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Montana woman recounts hurricane experiences living in Florida

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Posted at 6:04 PM, Sep 28, 2022
and last updated 2022-09-29 10:46:13-04

BILLINGS — In Montana, you won't find many people who have experienced a hurricane. For those who have, it's an experience they won't forget.

D.C Alhert lived in Florida for most of her life before relocating to Ennis a little over three years ago. She knows hurricanes are part of the deal when you live in the South.

"I basically grew up in Florida and spent my whole life there and have experienced more hurricanes than I can count," Ahlert said.

Ahlert now calls herself a Montanan but for most of her life, she lived in Florida and knows firsthand the devastation a hurricane can cause.

"Every year you get your hurricane kit ready, and you hunker down. So, you make sure you have all the water and the flashlights and the tarps. Not the last year I was there, but the year before, we had four hurricanes and one of those years, I lost my fence, and I lost my roof," added Ahlert.

Hurricanes can take a personal toll on families, but Ahlert dealt with the storms on an even bigger level while she was working for Disney. She experienced helping stranded visitors.

"We had to make sure the guests are fed because if they’re still at the hotel, they still need services, they still need to be entertained, there’s still so many children that are there that are impacted by this," Ahlert said.

Like many families in Florida, Ahlert knows how difficult it can be deciding whether to evacuate or stay. She remembers a time she chose to stay put with her dogs and her mom and ended up regretting it.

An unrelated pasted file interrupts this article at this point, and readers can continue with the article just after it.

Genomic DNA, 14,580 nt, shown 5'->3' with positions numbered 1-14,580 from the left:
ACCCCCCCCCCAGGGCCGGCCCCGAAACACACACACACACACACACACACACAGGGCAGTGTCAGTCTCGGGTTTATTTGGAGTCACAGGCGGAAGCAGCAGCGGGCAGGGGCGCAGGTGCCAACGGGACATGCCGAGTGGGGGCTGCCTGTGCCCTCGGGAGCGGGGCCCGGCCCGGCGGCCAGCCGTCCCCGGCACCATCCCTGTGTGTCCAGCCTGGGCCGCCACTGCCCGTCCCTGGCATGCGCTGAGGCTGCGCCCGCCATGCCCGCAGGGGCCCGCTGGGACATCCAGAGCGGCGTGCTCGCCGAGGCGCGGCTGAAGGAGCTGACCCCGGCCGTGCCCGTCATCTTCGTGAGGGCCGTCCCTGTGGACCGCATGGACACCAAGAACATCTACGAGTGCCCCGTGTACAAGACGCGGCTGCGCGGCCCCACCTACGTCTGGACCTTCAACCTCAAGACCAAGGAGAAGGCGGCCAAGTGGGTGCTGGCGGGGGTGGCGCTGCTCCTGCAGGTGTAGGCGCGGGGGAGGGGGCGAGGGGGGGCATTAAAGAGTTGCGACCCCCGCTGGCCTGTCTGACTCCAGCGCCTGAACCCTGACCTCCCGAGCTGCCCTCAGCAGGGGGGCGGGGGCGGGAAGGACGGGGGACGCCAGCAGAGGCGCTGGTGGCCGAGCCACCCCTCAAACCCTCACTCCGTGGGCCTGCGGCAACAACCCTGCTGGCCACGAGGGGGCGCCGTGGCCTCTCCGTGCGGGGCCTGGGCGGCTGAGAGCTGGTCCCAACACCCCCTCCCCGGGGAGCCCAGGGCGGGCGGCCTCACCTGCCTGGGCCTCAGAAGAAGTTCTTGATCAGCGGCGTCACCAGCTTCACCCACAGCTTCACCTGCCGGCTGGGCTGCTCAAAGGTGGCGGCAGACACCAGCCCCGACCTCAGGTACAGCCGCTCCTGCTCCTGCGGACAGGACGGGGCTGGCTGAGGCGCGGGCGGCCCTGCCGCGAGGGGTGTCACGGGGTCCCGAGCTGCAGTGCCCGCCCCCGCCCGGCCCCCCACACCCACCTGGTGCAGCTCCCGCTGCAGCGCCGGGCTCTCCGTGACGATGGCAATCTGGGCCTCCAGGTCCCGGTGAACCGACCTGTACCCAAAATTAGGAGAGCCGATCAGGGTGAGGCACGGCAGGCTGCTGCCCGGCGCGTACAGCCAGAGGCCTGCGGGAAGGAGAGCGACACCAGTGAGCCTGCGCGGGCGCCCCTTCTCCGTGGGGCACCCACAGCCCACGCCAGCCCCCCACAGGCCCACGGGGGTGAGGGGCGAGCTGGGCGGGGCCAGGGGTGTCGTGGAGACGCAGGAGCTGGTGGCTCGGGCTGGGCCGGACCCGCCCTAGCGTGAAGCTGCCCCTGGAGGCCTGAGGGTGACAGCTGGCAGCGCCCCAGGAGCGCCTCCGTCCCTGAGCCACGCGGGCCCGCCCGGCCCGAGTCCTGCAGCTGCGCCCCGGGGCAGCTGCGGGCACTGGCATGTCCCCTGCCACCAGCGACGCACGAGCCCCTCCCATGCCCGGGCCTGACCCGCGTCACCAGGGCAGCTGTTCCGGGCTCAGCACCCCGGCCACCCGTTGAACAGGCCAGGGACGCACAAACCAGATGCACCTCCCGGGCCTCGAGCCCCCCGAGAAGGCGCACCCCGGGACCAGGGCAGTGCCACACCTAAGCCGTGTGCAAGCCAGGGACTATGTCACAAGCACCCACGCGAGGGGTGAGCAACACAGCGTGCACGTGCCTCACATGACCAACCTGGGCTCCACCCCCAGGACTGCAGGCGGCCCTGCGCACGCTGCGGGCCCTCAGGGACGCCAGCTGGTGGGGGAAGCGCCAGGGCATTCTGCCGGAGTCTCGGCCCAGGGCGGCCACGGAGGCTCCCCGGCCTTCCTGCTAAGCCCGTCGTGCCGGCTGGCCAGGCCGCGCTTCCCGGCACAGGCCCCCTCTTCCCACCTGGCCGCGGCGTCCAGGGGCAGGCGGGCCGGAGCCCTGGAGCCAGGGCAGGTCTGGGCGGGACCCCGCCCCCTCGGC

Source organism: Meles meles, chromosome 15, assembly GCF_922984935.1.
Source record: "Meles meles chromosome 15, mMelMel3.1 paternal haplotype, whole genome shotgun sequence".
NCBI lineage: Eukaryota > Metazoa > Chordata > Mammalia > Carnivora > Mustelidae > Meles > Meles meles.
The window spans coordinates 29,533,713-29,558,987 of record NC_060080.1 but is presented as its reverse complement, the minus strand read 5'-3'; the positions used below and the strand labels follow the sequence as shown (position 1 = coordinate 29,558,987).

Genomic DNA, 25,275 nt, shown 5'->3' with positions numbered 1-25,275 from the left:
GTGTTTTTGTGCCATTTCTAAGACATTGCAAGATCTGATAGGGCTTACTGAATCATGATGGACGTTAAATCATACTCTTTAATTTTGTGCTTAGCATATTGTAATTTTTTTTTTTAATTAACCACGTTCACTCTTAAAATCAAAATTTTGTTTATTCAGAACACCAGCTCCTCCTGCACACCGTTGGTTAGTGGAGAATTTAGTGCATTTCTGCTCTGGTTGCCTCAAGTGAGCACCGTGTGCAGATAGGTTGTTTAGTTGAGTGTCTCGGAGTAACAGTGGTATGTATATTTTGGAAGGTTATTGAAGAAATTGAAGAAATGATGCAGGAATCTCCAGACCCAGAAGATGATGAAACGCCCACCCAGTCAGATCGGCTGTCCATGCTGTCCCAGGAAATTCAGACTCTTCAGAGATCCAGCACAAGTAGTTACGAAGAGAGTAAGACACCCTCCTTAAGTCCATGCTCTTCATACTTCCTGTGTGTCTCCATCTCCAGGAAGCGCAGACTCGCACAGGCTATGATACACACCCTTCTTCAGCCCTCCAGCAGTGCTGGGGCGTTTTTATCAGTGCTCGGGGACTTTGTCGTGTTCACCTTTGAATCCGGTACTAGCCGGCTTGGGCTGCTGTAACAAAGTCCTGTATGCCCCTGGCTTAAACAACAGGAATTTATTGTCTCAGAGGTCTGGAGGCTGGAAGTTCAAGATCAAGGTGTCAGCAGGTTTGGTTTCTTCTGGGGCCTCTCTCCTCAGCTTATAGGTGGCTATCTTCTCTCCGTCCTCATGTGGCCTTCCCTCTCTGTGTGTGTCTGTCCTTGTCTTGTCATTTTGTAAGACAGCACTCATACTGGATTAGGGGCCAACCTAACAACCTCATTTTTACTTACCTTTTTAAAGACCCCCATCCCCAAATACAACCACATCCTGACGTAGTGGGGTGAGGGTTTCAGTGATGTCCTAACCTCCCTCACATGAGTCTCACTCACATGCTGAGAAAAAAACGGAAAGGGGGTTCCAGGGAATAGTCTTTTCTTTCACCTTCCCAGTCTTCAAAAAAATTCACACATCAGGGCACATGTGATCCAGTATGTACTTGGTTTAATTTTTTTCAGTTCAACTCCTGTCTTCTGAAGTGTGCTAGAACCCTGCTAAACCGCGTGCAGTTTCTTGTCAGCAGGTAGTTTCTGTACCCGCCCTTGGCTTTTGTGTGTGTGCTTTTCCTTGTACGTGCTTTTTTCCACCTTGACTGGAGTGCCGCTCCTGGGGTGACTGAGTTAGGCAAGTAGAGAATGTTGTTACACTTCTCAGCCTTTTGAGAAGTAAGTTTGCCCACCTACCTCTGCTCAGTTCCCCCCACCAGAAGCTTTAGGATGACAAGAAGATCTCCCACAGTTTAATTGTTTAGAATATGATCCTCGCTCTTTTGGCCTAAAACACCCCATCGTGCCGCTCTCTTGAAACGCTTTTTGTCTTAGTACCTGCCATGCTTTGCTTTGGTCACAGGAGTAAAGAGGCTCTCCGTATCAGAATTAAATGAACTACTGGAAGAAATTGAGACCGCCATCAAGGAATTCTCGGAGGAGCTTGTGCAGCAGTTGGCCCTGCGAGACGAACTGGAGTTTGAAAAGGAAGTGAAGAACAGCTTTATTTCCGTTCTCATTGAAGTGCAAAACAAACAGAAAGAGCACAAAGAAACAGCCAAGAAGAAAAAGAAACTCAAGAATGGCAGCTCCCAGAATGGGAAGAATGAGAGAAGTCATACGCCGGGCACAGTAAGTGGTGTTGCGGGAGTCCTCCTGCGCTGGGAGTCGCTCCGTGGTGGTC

"We slept on the couches in the living room, and it sounded like aliens were on top of the roof. It was scary hearing it, thinking back now that if I ever experienced that type of hurricane, I probably would’ve sought shelter because that was the year I lost my roof, I lost my fence," Ahlert added.

She also knows how long it can take to recover, once the storm is gone.

"I remember one time it took about two weeks to get the power back on and gas stations they couldn’t get, because of the infrastructure, they could not get the gas there. It’s impactful and you can’t take showers and brushing your teeth for two weeks with bottled water. And then the flooding, your whole back yard could be flooded, and you have to worry about mosquitos and snakes and all the other things that come along with it," Ahlert said.

But what Ahlert remembers most from her time in Florida, isn’t what her family didn’t have but what they received: Communities coming together in the time of tragedy and helping one another.

"It’s amazing how people open up their arms and their homes and say hey, I have extra this, I have extra that, I wasn’t hit bad, what can I donate or bring to the shelter? I had things left over, luckily, I had power or those things, so you offer it to friends and family and say hey come over, stay with us, take a shower here, its amazing how much community comes in when things like this happen," said Ahlert.